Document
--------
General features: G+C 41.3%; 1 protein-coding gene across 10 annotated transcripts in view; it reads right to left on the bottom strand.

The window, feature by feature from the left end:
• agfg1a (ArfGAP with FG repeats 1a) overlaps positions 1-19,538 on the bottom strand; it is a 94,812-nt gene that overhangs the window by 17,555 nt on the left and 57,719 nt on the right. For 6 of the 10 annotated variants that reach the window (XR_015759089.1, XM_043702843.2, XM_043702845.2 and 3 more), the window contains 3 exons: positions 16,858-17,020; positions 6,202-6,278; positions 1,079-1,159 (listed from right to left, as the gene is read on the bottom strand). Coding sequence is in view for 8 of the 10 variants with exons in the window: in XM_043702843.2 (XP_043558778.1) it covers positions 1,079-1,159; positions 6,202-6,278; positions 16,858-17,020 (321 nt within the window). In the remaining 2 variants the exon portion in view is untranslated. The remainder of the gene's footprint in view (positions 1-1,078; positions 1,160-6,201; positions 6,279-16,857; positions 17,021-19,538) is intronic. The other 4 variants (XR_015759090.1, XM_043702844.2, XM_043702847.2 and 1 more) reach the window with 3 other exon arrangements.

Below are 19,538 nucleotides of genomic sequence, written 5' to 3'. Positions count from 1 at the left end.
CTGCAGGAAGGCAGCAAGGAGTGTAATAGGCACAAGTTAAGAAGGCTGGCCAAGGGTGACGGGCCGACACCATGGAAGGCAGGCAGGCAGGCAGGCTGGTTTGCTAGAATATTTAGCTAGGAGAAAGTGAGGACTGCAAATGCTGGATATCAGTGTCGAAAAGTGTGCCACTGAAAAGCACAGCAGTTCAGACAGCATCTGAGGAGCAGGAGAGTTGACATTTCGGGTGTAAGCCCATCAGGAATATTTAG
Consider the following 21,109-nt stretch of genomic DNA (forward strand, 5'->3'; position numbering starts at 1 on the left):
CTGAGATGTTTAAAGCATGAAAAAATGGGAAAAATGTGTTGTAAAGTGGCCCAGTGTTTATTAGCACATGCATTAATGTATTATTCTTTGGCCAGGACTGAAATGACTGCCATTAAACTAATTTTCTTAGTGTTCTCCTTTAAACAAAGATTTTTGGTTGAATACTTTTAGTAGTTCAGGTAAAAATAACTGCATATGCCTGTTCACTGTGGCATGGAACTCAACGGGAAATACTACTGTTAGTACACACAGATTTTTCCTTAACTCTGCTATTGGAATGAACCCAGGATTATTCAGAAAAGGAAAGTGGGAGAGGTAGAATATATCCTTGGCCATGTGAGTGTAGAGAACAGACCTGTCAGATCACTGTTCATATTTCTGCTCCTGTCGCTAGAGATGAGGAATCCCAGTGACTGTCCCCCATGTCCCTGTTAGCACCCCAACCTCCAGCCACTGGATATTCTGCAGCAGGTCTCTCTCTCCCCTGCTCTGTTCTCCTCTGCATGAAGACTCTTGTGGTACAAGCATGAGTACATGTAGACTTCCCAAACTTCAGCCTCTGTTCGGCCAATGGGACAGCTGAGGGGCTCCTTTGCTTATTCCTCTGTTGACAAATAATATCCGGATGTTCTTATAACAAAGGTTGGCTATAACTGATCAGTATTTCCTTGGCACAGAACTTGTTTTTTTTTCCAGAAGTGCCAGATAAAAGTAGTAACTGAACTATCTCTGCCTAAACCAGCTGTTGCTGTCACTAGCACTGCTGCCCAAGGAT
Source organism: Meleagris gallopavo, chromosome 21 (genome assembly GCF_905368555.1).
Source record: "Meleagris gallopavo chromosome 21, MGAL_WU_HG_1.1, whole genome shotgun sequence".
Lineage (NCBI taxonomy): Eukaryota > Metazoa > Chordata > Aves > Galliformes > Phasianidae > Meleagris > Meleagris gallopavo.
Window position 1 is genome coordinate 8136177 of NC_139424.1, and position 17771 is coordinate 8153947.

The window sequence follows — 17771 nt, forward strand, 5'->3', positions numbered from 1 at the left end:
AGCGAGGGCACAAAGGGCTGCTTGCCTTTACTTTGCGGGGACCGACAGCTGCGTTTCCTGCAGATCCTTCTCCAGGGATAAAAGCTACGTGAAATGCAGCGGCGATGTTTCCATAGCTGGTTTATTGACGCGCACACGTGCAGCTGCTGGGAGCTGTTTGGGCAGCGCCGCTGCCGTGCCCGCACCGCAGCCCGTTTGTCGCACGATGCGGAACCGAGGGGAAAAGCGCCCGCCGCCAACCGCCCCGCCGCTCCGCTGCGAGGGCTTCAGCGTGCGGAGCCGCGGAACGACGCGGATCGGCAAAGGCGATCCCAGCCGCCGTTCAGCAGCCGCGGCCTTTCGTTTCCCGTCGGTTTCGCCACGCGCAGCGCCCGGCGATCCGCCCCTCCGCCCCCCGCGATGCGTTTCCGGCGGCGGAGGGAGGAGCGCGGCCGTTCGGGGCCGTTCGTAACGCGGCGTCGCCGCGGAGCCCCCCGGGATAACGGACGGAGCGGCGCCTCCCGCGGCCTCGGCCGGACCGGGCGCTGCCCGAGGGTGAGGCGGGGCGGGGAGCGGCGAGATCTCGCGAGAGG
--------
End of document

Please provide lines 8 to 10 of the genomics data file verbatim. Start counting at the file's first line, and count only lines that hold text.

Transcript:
Source organism: Meleagris gallopavo, chromosome 21 (genome assembly GCF_905368555.1).
Source record: "Meleagris gallopavo chromosome 21, MGAL_WU_HG_1.1, whole genome shotgun sequence".
Lineage (NCBI taxonomy): Eukaryota > Metazoa > Chordata > Aves > Galliformes > Phasianidae > Meleagris > Meleagris gallopavo.